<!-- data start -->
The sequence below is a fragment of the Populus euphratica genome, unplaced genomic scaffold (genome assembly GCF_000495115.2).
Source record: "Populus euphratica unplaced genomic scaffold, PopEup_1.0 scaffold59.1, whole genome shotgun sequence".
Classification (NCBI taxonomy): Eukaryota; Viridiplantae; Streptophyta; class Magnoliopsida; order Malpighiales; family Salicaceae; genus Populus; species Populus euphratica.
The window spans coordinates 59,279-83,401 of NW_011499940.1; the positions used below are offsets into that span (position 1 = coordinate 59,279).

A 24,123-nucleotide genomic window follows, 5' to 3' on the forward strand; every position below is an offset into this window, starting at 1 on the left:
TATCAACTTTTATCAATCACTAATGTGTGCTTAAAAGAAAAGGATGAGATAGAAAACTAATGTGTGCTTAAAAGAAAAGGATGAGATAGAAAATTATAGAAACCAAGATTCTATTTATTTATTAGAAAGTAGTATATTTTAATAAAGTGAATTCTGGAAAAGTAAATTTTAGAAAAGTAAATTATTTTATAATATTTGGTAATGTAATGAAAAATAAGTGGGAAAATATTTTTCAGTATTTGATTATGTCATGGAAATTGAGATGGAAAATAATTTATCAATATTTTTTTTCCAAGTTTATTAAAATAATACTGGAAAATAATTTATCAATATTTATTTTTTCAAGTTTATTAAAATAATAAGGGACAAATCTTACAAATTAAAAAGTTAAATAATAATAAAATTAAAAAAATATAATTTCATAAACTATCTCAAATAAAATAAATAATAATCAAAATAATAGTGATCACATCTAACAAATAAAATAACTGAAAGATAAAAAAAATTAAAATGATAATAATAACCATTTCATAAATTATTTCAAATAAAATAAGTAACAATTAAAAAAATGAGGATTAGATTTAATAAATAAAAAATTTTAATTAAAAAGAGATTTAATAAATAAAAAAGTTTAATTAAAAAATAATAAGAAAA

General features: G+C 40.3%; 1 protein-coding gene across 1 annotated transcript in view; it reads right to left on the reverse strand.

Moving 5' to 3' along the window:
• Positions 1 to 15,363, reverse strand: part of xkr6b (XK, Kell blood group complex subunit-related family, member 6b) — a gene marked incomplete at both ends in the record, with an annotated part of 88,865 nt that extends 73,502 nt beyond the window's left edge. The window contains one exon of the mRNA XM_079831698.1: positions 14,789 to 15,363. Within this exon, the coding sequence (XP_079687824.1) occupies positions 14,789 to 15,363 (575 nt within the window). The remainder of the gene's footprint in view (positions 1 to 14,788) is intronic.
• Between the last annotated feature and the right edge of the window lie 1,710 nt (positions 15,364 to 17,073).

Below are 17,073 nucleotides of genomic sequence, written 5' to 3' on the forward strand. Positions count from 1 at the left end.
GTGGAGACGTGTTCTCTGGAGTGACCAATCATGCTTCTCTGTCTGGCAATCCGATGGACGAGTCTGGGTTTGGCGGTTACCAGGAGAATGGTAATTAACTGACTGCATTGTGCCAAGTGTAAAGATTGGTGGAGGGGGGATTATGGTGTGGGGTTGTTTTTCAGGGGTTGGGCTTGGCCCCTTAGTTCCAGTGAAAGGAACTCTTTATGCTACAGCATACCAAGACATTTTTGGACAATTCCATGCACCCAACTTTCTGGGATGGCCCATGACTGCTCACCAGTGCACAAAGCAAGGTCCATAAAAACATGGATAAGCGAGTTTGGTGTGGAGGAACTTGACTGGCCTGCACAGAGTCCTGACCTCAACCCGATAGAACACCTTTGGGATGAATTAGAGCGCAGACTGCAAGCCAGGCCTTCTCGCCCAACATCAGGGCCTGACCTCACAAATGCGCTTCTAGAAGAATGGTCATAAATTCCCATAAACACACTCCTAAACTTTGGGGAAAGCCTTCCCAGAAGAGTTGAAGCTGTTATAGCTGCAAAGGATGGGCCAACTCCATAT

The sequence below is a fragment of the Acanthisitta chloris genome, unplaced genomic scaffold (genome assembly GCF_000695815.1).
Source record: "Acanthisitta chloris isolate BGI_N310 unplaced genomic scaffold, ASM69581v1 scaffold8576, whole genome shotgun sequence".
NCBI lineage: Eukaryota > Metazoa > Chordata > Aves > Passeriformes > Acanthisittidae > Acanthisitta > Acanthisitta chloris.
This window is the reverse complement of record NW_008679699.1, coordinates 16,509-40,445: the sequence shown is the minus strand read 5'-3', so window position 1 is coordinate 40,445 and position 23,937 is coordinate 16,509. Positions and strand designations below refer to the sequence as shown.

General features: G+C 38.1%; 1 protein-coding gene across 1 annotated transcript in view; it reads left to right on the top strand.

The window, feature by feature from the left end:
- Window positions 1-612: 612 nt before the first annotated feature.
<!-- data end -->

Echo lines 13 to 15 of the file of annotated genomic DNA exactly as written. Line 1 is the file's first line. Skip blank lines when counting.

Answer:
The sequence below is a fragment of the Acanthisitta chloris genome, unplaced genomic scaffold (genome assembly GCF_000695815.1).
Source record: "Acanthisitta chloris isolate BGI_N310 unplaced genomic scaffold, ASM69581v1 scaffold8576, whole genome shotgun sequence".
NCBI lineage: Eukaryota > Metazoa > Chordata > Aves > Passeriformes > Acanthisittidae > Acanthisitta > Acanthisitta chloris.